Public servants respond to international attacks
Scapegoating and diversion used to avoid dealing with economy's real problems.
by Straight Goods News staff
An international magazine based in London, The Economist, devoted an early January issue to attacking public sector workers and their unions. Two Canadian unions, the Canadian Union of Public Employees (CUPE) and the National Union of Public and General Employees (NUPGE), responded fiercely in defiance of the magazine's attempts to blame the global recession on the public sector.
NUPGE National President James Clancy wrote in his letter to the publication, "It wasn't the public sector, public employees or their unions that caused the debt and deficit crisis that governments are scrambling to deal with. The crisis was caused by greedy bankers and a lack of controls on a financial system run amok."
And CUPE National President Paul Moist wrote in a letter of his own, "As demand for public services increases, public sector workers are providing more services with less."
| || ||"The services and programs our members deliver are an integral part of tackling inequality and providing a good quality of life for all families in Canada." |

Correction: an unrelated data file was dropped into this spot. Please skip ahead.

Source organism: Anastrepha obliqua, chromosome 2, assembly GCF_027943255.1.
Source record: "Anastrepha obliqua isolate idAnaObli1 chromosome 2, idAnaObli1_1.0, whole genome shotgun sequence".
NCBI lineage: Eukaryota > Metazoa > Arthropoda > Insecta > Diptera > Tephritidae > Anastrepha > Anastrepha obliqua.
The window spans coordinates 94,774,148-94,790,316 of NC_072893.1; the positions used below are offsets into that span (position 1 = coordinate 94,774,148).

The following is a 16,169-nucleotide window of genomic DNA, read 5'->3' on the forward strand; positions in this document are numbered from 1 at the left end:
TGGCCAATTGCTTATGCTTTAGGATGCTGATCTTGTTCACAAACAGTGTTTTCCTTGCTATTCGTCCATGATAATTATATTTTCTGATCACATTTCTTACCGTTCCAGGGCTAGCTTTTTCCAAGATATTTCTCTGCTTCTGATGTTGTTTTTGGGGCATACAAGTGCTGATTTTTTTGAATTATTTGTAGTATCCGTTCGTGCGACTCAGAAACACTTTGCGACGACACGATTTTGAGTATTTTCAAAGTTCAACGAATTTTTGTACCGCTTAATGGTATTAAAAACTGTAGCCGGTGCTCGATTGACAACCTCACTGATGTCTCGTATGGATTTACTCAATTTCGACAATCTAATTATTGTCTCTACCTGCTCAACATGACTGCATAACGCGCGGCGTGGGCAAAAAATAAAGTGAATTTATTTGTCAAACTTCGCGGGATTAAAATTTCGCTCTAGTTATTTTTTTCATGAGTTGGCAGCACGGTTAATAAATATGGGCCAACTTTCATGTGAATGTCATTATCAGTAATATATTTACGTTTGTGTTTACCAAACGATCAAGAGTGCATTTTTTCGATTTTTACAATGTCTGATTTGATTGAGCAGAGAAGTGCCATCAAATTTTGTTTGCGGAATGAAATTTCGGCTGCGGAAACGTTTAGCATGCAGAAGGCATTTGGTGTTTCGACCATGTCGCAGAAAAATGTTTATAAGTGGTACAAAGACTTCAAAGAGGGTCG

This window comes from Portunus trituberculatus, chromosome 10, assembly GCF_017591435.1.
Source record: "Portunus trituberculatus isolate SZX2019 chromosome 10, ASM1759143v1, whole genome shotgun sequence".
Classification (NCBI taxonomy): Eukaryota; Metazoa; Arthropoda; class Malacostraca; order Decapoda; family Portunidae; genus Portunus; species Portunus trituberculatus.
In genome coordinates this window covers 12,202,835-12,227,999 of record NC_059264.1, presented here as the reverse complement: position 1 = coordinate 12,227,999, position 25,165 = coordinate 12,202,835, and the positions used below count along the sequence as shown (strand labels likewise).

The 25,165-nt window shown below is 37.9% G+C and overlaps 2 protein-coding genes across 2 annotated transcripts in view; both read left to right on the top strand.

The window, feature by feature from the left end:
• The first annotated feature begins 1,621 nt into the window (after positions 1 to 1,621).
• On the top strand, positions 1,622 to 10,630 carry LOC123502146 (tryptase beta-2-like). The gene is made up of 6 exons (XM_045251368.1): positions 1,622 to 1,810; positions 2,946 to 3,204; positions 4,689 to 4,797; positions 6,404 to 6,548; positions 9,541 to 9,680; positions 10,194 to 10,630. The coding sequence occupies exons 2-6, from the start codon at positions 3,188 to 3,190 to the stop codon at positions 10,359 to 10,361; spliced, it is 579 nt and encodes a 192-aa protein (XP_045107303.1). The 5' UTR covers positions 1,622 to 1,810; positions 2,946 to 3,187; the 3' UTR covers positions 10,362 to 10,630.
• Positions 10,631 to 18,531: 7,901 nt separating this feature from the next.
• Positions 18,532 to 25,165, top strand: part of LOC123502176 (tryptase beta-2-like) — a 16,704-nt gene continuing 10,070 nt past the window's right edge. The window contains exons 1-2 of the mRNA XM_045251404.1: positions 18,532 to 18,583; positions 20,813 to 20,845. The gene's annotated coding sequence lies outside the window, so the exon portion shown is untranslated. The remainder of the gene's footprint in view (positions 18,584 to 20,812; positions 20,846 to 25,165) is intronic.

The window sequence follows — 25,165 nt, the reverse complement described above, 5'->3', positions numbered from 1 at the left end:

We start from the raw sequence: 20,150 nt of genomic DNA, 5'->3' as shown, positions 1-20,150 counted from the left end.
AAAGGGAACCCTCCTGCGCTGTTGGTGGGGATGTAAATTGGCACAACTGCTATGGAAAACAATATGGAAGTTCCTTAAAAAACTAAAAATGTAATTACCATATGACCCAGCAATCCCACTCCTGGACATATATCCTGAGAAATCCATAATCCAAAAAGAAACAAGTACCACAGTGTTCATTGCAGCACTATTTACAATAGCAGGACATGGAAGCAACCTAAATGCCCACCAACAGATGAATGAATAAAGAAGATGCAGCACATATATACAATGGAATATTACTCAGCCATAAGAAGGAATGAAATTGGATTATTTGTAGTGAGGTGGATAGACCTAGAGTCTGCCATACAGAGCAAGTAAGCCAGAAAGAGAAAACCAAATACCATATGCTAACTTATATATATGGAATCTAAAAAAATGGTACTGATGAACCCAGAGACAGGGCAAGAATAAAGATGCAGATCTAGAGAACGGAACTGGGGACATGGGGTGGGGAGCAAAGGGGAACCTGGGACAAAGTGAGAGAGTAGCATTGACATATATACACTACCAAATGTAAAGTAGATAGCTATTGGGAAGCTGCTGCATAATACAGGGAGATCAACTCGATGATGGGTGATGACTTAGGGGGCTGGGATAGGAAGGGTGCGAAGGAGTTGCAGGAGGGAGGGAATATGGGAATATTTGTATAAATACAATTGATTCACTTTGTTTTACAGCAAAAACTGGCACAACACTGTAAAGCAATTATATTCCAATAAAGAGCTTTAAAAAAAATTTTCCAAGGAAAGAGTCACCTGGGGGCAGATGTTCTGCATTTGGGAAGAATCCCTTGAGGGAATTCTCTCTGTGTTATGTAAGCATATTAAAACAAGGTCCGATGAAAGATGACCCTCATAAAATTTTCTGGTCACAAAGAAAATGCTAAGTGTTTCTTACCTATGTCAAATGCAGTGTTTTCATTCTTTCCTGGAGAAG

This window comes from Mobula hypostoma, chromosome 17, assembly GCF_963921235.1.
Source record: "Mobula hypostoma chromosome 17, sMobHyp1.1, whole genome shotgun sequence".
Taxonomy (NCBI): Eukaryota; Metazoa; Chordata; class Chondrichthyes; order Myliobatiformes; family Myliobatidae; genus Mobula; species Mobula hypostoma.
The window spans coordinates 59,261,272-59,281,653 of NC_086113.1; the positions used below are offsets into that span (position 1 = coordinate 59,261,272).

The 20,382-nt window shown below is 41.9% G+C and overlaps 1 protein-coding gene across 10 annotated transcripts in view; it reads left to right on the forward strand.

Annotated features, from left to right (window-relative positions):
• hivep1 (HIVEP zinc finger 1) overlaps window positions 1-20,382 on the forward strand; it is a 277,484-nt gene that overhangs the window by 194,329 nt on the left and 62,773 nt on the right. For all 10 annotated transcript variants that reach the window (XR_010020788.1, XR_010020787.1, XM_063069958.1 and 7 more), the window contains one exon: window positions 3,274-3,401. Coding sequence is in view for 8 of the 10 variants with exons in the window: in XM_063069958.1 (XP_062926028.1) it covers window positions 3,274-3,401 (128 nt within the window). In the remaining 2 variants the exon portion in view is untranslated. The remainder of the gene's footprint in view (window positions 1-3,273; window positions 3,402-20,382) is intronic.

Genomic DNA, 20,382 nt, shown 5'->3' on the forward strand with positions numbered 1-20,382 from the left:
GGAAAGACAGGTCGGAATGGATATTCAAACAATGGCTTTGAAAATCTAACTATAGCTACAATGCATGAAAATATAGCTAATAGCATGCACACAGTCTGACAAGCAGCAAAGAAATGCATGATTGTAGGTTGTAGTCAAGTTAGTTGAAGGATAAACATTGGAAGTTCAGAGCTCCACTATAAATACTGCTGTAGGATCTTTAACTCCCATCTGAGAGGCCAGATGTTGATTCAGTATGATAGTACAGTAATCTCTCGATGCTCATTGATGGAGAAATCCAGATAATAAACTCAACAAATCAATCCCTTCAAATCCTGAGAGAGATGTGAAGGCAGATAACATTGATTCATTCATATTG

"A large majority of public sector workers are in health care, social services, schools, and local government, mostly women who are far from highly paid. The average annual pay for the 600,000 members of our union is less than $40,000 a year — hardly excessive," Moist's letter adds.
"The services and programs our members deliver are an integral part of tackling inequality and providing a good quality of life for all families in Canada. We believe that protecting our members' interest is actually protecting the interests of the public and we'll continue to fight for quality public services," states Clancy
"In Canada, we would not have universal health care, quality public education, unemployment insurance benefits or a strong public pension system without unions," he argues.
"Attacks on public sector workers and unions are little more than an attempt to create a scapegoat and diversion for those unwilling to tackle the real problems with the economy," Moist concludes.
Links and sources
NUPGE answers unfair Economist attack on unions
Public services wont be scapegoats
Posted: February 08, 2011
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